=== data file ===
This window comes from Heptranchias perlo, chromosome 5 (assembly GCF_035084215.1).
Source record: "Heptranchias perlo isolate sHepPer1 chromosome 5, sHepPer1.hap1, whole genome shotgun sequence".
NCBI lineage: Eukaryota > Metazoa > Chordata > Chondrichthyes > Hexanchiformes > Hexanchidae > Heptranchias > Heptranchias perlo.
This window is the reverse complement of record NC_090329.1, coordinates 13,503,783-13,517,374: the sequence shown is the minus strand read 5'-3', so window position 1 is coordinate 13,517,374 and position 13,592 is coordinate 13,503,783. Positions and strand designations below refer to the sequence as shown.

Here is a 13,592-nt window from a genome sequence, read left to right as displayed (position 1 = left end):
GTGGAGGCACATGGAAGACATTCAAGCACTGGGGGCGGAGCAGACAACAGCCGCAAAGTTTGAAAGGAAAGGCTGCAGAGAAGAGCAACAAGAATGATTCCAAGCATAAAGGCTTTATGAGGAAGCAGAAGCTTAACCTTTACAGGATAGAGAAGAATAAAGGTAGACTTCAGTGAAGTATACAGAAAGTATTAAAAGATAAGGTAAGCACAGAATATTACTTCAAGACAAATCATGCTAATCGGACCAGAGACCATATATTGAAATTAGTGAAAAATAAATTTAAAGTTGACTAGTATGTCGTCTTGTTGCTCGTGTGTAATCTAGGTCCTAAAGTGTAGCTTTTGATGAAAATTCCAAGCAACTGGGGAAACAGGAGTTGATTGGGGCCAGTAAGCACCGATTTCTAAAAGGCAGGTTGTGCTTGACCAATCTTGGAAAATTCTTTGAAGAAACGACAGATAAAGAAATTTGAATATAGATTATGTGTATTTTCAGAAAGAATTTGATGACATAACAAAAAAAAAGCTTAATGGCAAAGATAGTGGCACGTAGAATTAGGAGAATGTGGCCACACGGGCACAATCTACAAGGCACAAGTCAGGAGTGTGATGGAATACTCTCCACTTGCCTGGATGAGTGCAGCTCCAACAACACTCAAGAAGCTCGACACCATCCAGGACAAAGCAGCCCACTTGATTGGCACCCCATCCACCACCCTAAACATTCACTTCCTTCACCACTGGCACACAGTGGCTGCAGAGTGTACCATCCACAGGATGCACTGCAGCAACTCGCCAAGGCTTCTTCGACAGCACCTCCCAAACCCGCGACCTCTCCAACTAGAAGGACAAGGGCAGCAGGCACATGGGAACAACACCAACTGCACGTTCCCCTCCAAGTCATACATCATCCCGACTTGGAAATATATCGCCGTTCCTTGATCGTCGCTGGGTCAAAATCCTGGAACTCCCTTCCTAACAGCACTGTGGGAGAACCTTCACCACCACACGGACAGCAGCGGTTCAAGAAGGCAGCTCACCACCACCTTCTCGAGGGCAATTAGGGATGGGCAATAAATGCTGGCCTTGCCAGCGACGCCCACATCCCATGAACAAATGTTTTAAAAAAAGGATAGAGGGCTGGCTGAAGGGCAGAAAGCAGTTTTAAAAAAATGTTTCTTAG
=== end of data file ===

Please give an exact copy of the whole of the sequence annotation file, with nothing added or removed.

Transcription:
This window comes from Heptranchias perlo, chromosome 5 (assembly GCF_035084215.1).
Source record: "Heptranchias perlo isolate sHepPer1 chromosome 5, sHepPer1.hap1, whole genome shotgun sequence".
NCBI lineage: Eukaryota > Metazoa > Chordata > Chondrichthyes > Hexanchiformes > Hexanchidae > Heptranchias > Heptranchias perlo.
This window is the reverse complement of record NC_090329.1, coordinates 13,503,783-13,517,374: the sequence shown is the minus strand read 5'-3', so window position 1 is coordinate 13,517,374 and position 13,592 is coordinate 13,503,783. Positions and strand designations below refer to the sequence as shown.

Here is a 13,592-nt window from a genome sequence, read left to right as displayed (position 1 = left end):
GTGGAGGCACATGGAAGACATTCAAGCACTGGGGGCGGAGCAGACAACAGCCGCAAAGTTTGAAAGGAAAGGCTGCAGAGAAGAGCAACAAGAATGATTCCAAGCATAAAGGCTTTATGAGGAAGCAGAAGCTTAACCTTTACAGGATAGAGAAGAATAAAGGTAGACTTCAGTGAAGTATACAGAAAGTATTAAAAGATAAGGTAAGCACAGAATATTACTTCAAGACAAATCATGCTAATCGGACCAGAGACCATATATTGAAATTAGTGAAAAATAAATTTAAAGTTGACTAGTATGTCGTCTTGTTGCTCGTGTGTAATCTAGGTCCTAAAGTGTAGCTTTTGATGAAAATTCCAAGCAACTGGGGAAACAGGAGTTGATTGGGGCCAGTAAGCACCGATTTCTAAAAGGCAGGTTGTGCTTGACCAATCTTGGAAAATTCTTTGAAGAAACGACAGATAAAGAAATTTGAATATAGATTATGTGTATTTTCAGAAAGAATTTGATGACATAACAAAAAAAAAGCTTAATGGCAAAGATAGTGGCACGTAGAATTAGGAGAATGTGGCCACACGGGCACAATCTACAAGGCACAAGTCAGGAGTGTGATGGAATACTCTCCACTTGCCTGGATGAGTGCAGCTCCAACAACACTCAAGAAGCTCGACACCATCCAGGACAAAGCAGCCCACTTGATTGGCACCCCATCCACCACCCTAAACATTCACTTCCTTCACCACTGGCACACAGTGGCTGCAGAGTGTACCATCCACAGGATGCACTGCAGCAACTCGCCAAGGCTTCTTCGACAGCACCTCCCAAACCCGCGACCTCTCCAACTAGAAGGACAAGGGCAGCAGGCACATGGGAACAACACCAACTGCACGTTCCCCTCCAAGTCATACATCATCCCGACTTGGAAATATATCGCCGTTCCTTGATCGTCGCTGGGTCAAAATCCTGGAACTCCCTTCCTAACAGCACTGTGGGAGAACCTTCACCACCACACGGACAGCAGCGGTTCAAGAAGGCAGCTCACCACCACCTTCTCGAGGGCAATTAGGGATGGGCAATAAATGCTGGCCTTGCCAGCGACGCCCACATCCCATGAACAAATGTTTTAAAAAAAGGATAGAGGGCTGGCTGAAGGGCAGAAAGCAGTTTTAAAAAAATGTTTCTTAG